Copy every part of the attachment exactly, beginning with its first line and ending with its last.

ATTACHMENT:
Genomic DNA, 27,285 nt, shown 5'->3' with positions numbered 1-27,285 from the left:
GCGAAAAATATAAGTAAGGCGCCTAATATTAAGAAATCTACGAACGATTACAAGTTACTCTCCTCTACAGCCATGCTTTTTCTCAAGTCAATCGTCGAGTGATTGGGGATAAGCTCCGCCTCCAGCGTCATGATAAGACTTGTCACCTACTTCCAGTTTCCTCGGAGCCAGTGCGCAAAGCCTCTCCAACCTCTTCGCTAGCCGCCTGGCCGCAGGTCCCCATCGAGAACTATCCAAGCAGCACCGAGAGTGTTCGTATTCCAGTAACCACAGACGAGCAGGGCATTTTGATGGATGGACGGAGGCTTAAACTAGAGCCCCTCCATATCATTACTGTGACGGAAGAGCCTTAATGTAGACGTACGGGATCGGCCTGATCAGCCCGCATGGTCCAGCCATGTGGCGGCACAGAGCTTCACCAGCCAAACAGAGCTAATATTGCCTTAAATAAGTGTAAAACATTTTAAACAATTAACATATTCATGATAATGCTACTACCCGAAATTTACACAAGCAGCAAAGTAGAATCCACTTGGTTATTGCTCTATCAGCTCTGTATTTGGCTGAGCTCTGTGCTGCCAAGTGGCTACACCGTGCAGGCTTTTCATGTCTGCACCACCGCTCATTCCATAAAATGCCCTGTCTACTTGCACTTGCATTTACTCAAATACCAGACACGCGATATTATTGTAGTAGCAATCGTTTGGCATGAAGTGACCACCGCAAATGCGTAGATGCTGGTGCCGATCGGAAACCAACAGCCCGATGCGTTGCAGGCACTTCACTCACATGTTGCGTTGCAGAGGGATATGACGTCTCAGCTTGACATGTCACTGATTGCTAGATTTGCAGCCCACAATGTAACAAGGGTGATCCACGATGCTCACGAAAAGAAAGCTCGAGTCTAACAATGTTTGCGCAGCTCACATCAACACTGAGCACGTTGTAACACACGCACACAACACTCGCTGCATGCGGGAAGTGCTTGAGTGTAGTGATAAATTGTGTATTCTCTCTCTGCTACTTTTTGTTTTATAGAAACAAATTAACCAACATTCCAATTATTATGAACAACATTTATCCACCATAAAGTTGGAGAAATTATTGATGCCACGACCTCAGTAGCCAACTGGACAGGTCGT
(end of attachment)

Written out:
Genomic DNA, 27,285 nt, shown 5'->3' with positions numbered 1-27,285 from the left:
GCGAAAAATATAAGTAAGGCGCCTAATATTAAGAAATCTACGAACGATTACAAGTTACTCTCCTCTACAGCCATGCTTTTTCTCAAGTCAATCGTCGAGTGATTGGGGATAAGCTCCGCCTCCAGCGTCATGATAAGACTTGTCACCTACTTCCAGTTTCCTCGGAGCCAGTGCGCAAAGCCTCTCCAACCTCTTCGCTAGCCGCCTGGCCGCAGGTCCCCATCGAGAACTATCCAAGCAGCACCGAGAGTGTTCGTATTCCAGTAACCACAGACGAGCAGGGCATTTTGATGGATGGACGGAGGCTTAAACTAGAGCCCCTCCATATCATTACTGTGACGGAAGAGCCTTAATGTAGACGTACGGGATCGGCCTGATCAGCCCGCATGGTCCAGCCATGTGGCGGCACAGAGCTTCACCAGCCAAACAGAGCTAATATTGCCTTAAATAAGTGTAAAACATTTTAAACAATTAACATATTCATGATAATGCTACTACCCGAAATTTACACAAGCAGCAAAGTAGAATCCACTTGGTTATTGCTCTATCAGCTCTGTATTTGGCTGAGCTCTGTGCTGCCAAGTGGCTACACCGTGCAGGCTTTTCATGTCTGCACCACCGCTCATTCCATAAAATGCCCTGTCTACTTGCACTTGCATTTACTCAAATACCAGACACGCGATATTATTGTAGTAGCAATCGTTTGGCATGAAGTGACCACCGCAAATGCGTAGATGCTGGTGCCGATCGGAAACCAACAGCCCGATGCGTTGCAGGCACTTCACTCACATGTTGCGTTGCAGAGGGATATGACGTCTCAGCTTGACATGTCACTGATTGCTAGATTTGCAGCCCACAATGTAACAAGGGTGATCCACGATGCTCACGAAAAGAAAGCTCGAGTCTAACAATGTTTGCGCAGCTCACATCAACACTGAGCACGTTGTAACACACGCACACAACACTCGCTGCATGCGGGAAGTGCTTGAGTGTAGTGATAAATTGTGTATTCTCTCTCTGCTACTTTTTGTTTTATAGAAACAAATTAACCAACATTCCAATTATTATGAACAACATTTATCCACCATAAAGTTGGAGAAATTATTGATGCCACGACCTCAGTAGCCAACTGGACAGGTCGT